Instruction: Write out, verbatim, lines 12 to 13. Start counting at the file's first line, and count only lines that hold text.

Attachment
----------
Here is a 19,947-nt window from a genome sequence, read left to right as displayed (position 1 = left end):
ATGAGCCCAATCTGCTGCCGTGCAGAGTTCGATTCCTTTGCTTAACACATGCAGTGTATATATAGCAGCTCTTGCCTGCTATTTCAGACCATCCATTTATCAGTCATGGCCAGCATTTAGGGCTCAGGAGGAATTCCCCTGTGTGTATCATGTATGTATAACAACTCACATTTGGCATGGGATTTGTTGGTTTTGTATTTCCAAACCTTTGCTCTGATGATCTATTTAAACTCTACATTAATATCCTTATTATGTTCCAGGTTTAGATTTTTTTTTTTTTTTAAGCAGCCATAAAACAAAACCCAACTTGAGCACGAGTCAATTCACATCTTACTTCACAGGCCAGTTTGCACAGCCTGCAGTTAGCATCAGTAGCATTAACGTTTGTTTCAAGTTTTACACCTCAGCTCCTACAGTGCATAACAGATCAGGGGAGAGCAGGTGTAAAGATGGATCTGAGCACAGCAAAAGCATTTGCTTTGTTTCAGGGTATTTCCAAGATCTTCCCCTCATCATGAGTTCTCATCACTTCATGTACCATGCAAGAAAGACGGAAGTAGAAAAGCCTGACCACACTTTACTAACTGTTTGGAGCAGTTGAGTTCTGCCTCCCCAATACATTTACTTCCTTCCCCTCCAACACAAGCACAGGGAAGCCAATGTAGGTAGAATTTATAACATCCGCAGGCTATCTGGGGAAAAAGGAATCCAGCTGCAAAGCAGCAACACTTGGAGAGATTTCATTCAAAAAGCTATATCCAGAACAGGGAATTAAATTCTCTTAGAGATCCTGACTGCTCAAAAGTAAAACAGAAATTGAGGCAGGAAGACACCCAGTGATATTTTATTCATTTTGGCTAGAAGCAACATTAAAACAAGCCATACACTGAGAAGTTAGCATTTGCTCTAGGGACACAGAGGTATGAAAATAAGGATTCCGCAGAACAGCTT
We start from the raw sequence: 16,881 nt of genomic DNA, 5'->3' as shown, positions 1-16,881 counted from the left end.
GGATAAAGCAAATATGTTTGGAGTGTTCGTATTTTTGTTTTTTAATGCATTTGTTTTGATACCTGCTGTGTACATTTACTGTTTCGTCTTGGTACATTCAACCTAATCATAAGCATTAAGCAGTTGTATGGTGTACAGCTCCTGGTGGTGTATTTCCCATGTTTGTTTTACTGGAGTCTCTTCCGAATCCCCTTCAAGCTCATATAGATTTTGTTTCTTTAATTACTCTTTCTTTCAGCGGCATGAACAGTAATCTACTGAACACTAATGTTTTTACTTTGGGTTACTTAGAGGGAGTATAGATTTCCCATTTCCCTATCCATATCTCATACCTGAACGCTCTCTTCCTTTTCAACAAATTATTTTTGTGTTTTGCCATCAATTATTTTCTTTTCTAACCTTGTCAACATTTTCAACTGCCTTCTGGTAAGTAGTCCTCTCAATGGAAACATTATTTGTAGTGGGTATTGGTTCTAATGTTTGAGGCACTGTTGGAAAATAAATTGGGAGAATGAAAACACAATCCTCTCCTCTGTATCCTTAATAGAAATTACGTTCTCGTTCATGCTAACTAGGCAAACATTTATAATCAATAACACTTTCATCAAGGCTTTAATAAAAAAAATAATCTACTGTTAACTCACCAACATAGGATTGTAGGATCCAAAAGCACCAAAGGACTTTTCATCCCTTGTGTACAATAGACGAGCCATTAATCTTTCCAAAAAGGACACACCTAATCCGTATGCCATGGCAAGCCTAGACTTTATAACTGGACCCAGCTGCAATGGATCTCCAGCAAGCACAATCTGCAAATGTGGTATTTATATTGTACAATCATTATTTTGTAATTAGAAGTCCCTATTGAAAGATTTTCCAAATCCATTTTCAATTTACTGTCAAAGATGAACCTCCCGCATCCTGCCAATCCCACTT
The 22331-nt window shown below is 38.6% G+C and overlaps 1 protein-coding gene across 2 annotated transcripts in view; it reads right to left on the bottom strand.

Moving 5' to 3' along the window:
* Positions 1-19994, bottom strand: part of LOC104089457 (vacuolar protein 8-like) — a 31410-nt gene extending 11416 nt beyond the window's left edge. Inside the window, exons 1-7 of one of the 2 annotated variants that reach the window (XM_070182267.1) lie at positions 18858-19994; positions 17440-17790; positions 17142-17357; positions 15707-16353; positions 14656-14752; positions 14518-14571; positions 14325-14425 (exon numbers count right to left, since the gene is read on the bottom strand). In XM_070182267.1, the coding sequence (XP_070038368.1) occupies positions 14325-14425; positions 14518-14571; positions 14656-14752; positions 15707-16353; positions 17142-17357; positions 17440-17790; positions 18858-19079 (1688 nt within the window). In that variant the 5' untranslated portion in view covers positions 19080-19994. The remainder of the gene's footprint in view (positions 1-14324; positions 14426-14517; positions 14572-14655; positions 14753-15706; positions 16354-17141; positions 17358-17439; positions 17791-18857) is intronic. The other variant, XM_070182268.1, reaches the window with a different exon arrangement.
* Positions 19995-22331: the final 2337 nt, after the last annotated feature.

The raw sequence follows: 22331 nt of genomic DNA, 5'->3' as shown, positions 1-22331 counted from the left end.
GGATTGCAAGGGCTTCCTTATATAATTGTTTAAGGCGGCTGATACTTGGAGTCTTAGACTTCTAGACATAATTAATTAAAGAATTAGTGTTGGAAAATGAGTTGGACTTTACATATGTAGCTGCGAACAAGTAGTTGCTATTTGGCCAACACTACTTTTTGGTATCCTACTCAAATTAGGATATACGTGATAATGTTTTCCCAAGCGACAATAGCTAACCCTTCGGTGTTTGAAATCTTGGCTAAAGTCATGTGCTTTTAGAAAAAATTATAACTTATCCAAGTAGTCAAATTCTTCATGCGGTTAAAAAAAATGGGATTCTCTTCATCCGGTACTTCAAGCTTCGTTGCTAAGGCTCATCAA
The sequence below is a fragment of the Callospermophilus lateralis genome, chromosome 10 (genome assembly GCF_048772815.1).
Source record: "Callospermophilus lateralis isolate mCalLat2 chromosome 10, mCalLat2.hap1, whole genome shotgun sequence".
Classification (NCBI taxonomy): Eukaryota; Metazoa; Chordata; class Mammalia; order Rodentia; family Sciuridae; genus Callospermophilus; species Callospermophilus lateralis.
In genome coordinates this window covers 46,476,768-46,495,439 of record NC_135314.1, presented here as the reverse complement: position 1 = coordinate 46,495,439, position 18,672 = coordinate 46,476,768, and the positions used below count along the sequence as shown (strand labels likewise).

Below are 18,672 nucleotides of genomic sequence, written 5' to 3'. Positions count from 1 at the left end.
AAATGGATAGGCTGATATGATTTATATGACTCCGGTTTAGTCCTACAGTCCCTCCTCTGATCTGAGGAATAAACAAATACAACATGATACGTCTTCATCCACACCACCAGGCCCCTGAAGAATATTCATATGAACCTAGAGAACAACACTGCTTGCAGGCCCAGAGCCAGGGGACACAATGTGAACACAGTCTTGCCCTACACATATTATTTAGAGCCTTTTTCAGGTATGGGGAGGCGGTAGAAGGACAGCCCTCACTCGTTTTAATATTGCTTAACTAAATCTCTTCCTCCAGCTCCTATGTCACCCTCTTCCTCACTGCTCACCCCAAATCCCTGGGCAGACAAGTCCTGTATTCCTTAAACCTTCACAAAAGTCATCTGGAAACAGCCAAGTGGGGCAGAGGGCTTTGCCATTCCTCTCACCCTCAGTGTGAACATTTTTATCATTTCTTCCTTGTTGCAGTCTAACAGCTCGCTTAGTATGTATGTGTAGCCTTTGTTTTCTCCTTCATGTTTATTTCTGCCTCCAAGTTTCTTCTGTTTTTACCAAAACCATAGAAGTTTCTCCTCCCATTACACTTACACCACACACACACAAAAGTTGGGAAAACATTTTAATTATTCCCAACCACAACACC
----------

Source record: "Callospermophilus lateralis isolate mCalLat2 chromosome 10, mCalLat2.hap1, whole genome shotgun sequence".
Classification (NCBI taxonomy): Eukaryota; Metazoa; Chordata; class Mammalia; order Rodentia; family Sciuridae; genus Callospermophilus; species Callospermophilus lateralis.